# quickly changing all the file paths in a .tex file

I use a .tex file that I sync with Dropbox across two computers, - mac (running win 7) and a pc.

The problem is that the .tex file is large, and contains a lot of tex commands (even user-written ones) like:

\addbibresource{D:/Gdrive/Drop/Dropbox/latex/main/my.file.tex}

Of course, this is the absolute path on my PC and the same file on my mac looks like:

\addbibresource{C:\Dropbox\latex\main\my.file.tex}

Note how / are changed in \ and how the path is different.

My question is: how can I simply (and quickly) change all the paths when I move from my pc to my mac and vice versa? I use the latest winedt version to edit my latex file.

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You must not use absolute paths. Use always relative paths. It is more simple and it is necessary for security reason too. – user56567 Jul 20 '14 at 10:49
\addbibresource{file.bib} (sorry, but I think that .bib is more appropriate for \addbibresource command) is the solution if latex/main/ is the working directory for both system. – user56567 Jul 20 '14 at 10:54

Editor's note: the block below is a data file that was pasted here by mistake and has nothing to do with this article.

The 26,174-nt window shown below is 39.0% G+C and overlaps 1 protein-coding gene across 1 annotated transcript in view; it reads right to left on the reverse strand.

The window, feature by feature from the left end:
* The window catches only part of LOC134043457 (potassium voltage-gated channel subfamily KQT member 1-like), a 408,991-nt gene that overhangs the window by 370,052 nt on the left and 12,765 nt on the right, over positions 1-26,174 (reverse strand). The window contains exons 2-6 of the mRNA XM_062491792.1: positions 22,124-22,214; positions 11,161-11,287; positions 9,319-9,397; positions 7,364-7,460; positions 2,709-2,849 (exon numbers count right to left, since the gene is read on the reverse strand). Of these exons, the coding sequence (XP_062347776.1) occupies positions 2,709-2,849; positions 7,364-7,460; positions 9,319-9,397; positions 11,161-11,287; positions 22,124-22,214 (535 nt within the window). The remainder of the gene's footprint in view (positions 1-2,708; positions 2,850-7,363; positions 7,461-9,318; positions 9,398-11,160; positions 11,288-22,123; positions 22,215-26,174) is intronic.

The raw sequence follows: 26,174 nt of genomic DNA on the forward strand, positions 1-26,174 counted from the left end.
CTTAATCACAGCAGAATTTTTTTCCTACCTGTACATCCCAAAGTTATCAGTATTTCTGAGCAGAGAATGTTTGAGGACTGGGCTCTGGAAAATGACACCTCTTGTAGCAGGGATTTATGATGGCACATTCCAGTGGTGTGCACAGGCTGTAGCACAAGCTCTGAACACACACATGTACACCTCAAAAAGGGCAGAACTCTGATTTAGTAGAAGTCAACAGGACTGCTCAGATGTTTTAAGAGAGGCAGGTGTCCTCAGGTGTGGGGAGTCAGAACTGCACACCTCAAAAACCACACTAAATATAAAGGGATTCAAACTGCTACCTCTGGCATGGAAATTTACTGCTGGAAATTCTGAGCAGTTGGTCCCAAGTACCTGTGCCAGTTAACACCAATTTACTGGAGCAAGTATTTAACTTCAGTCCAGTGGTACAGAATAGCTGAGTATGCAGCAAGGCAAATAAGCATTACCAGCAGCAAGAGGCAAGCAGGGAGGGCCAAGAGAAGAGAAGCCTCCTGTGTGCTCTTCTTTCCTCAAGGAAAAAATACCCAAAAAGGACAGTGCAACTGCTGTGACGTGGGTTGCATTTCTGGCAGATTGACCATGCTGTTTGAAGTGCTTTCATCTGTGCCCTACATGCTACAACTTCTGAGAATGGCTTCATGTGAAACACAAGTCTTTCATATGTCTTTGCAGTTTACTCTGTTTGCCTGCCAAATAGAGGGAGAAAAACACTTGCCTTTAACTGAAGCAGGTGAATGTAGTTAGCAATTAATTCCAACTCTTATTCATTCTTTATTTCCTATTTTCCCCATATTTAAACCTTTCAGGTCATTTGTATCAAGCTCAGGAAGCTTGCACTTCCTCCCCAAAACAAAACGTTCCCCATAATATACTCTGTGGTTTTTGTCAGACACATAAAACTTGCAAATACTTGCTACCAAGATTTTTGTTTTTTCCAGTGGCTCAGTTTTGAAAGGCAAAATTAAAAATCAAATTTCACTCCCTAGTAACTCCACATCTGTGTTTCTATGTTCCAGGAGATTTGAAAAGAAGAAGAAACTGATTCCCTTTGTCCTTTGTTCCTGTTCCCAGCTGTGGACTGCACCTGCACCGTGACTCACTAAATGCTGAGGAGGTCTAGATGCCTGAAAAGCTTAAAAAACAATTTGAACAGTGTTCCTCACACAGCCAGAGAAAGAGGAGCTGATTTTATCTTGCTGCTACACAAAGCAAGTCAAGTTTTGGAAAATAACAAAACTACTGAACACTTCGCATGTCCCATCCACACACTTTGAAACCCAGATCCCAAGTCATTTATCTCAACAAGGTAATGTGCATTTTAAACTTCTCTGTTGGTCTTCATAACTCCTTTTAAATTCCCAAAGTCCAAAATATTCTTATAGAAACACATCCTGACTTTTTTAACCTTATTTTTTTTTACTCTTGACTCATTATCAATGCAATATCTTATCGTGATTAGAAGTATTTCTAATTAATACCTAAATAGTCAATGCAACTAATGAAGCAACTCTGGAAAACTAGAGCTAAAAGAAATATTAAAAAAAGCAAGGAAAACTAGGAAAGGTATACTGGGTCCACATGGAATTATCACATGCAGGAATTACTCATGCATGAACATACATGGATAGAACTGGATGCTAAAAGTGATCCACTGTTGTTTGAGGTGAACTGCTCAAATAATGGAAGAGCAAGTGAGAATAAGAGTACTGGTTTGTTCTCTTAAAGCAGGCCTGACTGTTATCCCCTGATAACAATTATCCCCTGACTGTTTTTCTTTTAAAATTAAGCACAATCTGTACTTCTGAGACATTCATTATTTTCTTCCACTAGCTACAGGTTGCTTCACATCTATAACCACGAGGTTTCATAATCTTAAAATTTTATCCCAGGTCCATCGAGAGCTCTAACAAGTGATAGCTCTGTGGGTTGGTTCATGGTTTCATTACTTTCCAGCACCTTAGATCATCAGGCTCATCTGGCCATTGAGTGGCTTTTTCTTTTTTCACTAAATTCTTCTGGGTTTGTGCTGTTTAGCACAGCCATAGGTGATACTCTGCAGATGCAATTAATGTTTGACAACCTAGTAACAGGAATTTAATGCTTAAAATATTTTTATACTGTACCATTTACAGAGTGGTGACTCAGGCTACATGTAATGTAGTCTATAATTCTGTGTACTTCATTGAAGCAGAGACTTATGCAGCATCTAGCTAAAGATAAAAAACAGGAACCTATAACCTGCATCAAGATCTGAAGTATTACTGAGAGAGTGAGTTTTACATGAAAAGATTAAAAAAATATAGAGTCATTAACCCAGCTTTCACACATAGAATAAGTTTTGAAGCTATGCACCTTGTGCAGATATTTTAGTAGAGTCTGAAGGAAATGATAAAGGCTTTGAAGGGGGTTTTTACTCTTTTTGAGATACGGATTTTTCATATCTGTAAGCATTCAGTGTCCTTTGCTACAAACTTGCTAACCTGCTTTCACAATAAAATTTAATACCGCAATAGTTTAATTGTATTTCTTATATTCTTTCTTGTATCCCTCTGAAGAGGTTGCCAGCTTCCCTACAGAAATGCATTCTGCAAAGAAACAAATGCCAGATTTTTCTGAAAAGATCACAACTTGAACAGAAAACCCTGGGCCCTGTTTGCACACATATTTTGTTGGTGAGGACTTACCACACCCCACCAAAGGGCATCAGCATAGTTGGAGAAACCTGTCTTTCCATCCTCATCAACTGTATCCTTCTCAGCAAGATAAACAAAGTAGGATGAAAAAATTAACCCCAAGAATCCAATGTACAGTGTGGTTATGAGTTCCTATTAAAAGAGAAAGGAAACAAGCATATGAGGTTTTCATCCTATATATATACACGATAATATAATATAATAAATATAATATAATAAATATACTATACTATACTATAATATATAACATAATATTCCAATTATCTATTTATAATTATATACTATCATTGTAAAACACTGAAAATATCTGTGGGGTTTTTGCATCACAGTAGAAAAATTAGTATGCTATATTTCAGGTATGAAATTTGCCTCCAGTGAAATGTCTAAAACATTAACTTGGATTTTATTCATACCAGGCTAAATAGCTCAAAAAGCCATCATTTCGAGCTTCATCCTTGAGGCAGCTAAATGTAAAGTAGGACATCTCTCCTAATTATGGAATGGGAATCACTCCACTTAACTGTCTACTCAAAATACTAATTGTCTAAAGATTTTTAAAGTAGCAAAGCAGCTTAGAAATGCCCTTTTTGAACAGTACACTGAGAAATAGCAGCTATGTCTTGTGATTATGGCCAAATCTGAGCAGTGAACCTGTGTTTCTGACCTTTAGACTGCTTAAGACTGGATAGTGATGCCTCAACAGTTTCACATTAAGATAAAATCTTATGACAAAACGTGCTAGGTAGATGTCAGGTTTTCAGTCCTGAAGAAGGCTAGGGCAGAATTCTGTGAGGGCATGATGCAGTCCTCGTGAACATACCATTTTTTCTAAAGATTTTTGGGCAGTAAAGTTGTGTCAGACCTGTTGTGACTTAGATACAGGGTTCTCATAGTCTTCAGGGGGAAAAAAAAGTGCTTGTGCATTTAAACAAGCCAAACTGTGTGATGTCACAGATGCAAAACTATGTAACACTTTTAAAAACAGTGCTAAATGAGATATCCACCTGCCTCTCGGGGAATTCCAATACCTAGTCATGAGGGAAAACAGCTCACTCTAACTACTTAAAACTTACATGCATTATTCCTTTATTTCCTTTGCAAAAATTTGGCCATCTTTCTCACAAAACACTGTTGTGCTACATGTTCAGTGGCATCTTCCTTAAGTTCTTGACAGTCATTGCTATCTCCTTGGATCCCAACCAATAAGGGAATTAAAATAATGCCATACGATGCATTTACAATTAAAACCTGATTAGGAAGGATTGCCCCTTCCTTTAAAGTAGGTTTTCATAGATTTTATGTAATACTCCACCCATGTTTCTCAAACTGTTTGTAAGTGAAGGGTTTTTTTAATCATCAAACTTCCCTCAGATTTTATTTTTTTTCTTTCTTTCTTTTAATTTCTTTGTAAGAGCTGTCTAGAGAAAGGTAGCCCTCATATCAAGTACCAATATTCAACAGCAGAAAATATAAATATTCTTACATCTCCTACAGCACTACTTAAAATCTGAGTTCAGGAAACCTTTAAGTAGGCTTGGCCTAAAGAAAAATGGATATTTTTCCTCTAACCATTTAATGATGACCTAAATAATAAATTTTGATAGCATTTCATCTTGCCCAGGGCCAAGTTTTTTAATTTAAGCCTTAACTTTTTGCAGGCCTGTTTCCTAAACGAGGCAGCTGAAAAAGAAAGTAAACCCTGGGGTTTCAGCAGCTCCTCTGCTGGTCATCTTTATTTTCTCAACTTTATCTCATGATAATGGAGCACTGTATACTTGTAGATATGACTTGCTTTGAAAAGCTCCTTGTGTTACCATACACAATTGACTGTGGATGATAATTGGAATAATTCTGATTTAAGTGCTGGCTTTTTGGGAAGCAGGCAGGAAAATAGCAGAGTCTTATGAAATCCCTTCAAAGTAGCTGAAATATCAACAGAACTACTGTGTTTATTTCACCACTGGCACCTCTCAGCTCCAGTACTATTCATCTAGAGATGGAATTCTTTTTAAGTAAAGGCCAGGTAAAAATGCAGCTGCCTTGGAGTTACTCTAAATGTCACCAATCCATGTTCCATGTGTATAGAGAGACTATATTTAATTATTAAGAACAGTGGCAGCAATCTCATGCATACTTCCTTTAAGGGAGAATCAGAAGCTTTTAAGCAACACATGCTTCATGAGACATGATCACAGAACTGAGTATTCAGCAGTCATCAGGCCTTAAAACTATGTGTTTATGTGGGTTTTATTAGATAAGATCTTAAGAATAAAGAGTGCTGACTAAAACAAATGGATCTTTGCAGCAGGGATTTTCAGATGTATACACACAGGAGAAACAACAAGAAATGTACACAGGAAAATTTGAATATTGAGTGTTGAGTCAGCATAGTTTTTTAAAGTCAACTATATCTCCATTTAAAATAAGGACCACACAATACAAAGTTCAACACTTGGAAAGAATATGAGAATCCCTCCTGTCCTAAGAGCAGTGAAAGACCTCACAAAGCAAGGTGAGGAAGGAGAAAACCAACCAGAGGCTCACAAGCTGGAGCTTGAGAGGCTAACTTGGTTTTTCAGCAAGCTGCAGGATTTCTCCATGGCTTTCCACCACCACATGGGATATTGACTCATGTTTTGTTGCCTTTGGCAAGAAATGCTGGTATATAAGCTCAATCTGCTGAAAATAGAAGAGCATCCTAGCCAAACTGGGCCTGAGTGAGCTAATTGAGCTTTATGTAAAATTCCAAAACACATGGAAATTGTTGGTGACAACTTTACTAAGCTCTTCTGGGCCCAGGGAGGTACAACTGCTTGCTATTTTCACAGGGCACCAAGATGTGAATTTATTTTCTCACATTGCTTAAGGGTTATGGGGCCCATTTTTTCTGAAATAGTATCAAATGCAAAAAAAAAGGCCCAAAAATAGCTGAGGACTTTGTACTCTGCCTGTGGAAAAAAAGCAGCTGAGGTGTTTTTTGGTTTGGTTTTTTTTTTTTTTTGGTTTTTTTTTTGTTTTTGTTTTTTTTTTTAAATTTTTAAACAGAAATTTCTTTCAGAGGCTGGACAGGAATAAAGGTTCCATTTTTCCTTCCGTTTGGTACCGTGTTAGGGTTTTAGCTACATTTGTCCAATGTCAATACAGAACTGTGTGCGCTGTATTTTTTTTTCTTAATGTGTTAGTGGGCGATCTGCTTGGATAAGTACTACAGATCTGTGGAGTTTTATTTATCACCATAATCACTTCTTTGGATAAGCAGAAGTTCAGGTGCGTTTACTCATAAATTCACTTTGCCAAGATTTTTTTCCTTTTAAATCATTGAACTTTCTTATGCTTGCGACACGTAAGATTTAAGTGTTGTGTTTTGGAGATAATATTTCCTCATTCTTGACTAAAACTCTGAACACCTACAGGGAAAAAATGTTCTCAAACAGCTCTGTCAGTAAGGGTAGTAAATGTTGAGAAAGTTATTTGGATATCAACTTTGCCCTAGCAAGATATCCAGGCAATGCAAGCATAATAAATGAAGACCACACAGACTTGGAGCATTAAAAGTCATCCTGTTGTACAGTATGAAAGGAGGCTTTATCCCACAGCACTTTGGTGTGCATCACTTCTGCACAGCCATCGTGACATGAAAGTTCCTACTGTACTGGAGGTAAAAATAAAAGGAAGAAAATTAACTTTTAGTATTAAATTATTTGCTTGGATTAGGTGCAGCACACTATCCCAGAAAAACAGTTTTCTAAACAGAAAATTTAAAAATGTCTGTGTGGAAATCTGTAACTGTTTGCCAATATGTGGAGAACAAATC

If you need to access a .tex file that is located in the main\other folder you have to write \input{main/other/file.tex} – user56567 Jul 20 '14 at 10:58
First: I don't know. Second: ../ go back in the folder. – user56567 Jul 20 '14 at 12:21
The paths are relative to the directory in which you are running pdflatex (or whichever). So if you run pdflatex main/my.file then the paths should be relative to the latex directory (i.e. to get to main/other/file you would simply put that). If you change into the main folder and run pdflatex my.file, then to get to the other folder you should put ../other/file. This messed me up so many times when I was using subfiles... :-) – darthbith Jul 20 '14 at 12:27

Perhaps use a system dependent preamble for this kind of information.

On the mac:

% systempreamble.tex
\newcommand{\pathtostuff}{D:/Gdrive/Drop/Dropbox/latex/main}


On the pc:

% systempreamble.tex

% latex uses / for paths, even on a pc
\newcommand{\pathtostuff}{C:/Dropbox/latex/main}


\input{systempreamble}
% ...